cover image The Best Man

The Best Man

Richard Peck. Dial, $16.99 (240p) ISBN 978-0-803-73839-3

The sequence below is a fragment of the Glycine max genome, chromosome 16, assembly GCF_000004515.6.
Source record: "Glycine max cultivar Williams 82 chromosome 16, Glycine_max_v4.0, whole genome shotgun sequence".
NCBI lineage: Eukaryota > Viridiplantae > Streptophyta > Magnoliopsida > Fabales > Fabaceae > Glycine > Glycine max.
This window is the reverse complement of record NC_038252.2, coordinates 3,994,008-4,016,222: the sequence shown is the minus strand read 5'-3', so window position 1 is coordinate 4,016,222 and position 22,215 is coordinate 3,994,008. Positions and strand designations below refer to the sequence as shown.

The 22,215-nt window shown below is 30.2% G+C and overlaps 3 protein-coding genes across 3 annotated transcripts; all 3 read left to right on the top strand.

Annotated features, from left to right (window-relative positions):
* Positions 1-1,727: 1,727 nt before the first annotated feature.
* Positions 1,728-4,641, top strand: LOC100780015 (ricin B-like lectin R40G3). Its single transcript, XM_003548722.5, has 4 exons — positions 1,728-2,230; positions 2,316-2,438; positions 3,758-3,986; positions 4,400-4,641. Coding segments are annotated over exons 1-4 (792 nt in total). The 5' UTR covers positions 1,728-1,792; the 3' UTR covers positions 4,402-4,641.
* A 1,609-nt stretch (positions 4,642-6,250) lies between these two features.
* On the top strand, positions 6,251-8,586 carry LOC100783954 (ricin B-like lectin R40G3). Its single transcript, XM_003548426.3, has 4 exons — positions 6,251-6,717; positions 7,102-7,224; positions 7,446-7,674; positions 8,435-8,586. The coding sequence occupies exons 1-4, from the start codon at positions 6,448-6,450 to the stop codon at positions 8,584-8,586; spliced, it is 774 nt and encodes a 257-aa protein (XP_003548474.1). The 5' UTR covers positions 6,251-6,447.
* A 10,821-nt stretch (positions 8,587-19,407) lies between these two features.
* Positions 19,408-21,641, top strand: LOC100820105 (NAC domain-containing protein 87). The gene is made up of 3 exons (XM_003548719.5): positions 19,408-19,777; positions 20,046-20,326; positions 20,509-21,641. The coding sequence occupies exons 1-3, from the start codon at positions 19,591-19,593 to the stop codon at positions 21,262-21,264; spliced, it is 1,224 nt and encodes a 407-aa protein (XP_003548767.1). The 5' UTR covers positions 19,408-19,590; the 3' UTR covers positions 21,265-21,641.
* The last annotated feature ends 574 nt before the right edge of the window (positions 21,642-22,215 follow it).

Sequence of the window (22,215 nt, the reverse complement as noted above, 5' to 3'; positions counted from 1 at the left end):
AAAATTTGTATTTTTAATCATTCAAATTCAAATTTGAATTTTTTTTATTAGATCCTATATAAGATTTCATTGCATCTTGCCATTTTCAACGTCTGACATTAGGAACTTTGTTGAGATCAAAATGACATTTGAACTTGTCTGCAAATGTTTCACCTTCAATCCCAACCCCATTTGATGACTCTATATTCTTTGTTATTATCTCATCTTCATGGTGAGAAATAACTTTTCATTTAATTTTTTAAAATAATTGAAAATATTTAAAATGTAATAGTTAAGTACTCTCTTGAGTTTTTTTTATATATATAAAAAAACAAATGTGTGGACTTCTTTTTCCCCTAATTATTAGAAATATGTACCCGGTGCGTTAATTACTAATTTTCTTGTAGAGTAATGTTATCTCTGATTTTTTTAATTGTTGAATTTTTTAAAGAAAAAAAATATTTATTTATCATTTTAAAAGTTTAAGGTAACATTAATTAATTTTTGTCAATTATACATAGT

Markedly more contemporary than many of Peck’s previous novels, this drolly narrated coming-of-age story traces milestones in Archer Magill’s life from first to sixth grade while deftly addressing a variety of social issues. The first scene—depicting a “train wreck” of a wedding in which six-year-old Archer performs ring bearer duties in a pair of muddy, too-tight shorts that have split open in the back—sets the stage for other hilarious mishaps. Whenever Archer flounders, there are people (usually the influential men he “wanted to be”) ready to help: his father, as good at fixing problems as he is at restoring vintage cars; his stylish Uncle Paul; and his dignified grandfather Magill. In fifth grade, Archer finds he can depend on someone new: his student-teacher Mr. McLeod, who accidentally causes a lockdown when he shows up at school in his National Guard uniform. Archer gains some wisdom on his own (after befriending a visiting student from England, he concludes: “We thought he was weird. He thought we were weird. It was great. It was what multiculturalism ought to be”), but the most profound lessons about prejudice, conflict resolution, and gay rights are taught by his mentors, all-too-human heroes, whom readers will come to admire as much as Archer does. It’s an indelible portrait of what it looks like to grow up in an age of viral videos and media frenzies, undergirded by the same powerful sense of family that characterizes so much of Peck’s work. Ages 9–12. (Sept.)